Salamis gymnasium and baths
The large complex is surrounded with column arcades on all four sides. Some of the columns originally belonged to the theatre and were moved here after earthquakes in the 4th century. Two swimming pools are sited at the two ends of the eastern colonnade. On one of the walls is a surviving 3rd century fresco fragment of Hylas, the boyfriend of Heracles of golden fleece fame. The baths are flanked by sweat rooms where there are some mosaic fragments.
The theatre dates from the time of Augustus and originally consisted of 50 rows of seats for more than 15,000 spectators. Performances took place on the raised stage decorated with statues. After it was destroyed by earthquakes in the 4th century it was demolished and building materials used on other parts of the site. Today it has been restored as far as it can be and is used for occasional events
Salamis Roman villas
This two-storey villa has a reception hall with an inner courtyard with a columned portico. The living quarters were grouped around the courtyard. After the city was abandoned it was used as an oil mill. A large millstone in the reception hall was used to press the olives.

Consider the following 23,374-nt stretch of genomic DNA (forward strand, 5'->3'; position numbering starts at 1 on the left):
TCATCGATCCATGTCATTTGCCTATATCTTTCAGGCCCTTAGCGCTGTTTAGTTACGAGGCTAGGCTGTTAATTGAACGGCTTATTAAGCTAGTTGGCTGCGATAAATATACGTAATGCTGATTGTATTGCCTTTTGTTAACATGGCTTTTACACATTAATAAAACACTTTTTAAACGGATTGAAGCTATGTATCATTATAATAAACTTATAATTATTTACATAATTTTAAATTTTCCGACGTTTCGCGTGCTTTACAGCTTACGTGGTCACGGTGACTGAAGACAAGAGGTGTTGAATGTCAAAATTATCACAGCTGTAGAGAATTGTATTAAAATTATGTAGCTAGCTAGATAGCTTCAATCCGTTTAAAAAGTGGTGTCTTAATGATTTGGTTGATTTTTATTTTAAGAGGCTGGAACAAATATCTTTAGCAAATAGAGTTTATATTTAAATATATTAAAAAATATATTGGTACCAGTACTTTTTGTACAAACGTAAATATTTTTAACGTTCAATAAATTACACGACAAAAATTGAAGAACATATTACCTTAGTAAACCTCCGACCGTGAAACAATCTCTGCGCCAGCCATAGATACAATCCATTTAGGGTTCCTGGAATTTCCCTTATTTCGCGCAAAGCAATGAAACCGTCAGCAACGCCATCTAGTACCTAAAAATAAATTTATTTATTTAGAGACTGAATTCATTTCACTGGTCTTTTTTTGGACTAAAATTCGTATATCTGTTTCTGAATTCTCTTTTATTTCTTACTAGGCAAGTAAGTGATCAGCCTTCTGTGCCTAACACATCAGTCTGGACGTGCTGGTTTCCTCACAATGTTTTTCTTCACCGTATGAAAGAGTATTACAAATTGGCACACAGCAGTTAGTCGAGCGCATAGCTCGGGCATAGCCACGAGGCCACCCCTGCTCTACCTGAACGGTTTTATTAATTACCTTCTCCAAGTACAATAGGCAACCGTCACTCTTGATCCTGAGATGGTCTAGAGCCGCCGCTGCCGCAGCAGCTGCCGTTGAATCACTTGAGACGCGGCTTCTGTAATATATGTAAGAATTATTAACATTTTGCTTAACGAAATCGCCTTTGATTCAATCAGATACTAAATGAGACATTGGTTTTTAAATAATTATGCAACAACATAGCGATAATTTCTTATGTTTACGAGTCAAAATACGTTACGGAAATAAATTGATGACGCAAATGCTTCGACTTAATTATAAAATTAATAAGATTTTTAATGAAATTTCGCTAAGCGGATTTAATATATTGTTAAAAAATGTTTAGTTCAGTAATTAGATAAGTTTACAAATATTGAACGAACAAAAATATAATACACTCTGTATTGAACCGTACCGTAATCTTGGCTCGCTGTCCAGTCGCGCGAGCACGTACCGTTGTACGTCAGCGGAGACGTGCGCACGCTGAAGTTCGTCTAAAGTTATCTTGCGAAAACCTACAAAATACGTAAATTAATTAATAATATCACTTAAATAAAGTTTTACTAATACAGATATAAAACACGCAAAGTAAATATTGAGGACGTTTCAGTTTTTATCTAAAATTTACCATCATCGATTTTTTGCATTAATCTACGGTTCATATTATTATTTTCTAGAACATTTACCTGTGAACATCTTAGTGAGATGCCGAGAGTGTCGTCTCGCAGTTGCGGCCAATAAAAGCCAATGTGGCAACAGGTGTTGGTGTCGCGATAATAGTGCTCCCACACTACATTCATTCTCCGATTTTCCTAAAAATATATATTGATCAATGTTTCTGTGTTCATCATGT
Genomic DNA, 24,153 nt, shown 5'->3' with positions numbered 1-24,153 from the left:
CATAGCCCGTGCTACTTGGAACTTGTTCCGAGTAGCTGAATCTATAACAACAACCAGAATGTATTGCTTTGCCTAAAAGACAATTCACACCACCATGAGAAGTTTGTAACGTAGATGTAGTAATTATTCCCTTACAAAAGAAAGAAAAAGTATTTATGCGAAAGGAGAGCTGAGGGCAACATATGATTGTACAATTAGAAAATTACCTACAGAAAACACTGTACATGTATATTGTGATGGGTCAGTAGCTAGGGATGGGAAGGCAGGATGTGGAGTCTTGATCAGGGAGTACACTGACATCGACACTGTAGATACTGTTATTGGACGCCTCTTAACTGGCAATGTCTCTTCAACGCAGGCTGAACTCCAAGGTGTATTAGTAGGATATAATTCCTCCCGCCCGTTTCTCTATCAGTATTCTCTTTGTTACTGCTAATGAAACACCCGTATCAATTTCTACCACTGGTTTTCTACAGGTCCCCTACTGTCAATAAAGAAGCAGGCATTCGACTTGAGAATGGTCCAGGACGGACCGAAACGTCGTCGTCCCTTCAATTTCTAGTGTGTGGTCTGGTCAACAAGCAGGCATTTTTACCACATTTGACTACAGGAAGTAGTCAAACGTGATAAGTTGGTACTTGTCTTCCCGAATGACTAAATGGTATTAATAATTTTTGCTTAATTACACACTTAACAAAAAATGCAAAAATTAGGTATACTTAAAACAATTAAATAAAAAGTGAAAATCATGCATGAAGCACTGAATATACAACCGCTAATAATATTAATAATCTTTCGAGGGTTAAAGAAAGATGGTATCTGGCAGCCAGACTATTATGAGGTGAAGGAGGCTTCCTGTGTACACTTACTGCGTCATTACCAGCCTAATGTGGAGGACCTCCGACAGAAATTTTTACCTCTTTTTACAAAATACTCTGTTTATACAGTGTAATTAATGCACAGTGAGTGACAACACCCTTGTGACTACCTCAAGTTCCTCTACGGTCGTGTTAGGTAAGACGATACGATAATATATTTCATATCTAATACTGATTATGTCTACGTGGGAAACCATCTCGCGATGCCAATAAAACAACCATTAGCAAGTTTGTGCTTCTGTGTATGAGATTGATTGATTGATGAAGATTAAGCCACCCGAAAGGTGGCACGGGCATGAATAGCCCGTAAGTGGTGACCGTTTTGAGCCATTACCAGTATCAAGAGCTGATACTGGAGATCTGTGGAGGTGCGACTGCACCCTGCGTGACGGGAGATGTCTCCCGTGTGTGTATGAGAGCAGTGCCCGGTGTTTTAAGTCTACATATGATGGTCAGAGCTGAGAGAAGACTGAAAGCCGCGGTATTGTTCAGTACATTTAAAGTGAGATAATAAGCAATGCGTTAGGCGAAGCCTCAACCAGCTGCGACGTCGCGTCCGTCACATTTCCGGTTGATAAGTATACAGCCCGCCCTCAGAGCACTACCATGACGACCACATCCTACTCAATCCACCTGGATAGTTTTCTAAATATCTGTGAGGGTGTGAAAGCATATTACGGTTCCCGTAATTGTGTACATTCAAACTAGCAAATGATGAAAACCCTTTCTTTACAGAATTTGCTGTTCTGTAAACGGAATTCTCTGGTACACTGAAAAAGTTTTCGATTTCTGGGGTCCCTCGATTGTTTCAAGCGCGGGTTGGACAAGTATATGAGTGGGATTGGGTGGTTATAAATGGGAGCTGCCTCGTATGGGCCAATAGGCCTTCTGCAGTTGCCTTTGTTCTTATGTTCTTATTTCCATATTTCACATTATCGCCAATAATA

Salamis Kampanopetra Basilica
This was once the largest basilica in Cyprus and the principal church of Salamis from 386-403. The bishop's tomb still lies encased in marble. A nave was separated from the aisles by two rows of 14 columns. Rooms on each side of the apse were used for dressing and storage. The church was destroyed in the 7th century during the Arab raids. The ruins at the back of the southern apse belong to a smaller church built after the original was destroyed.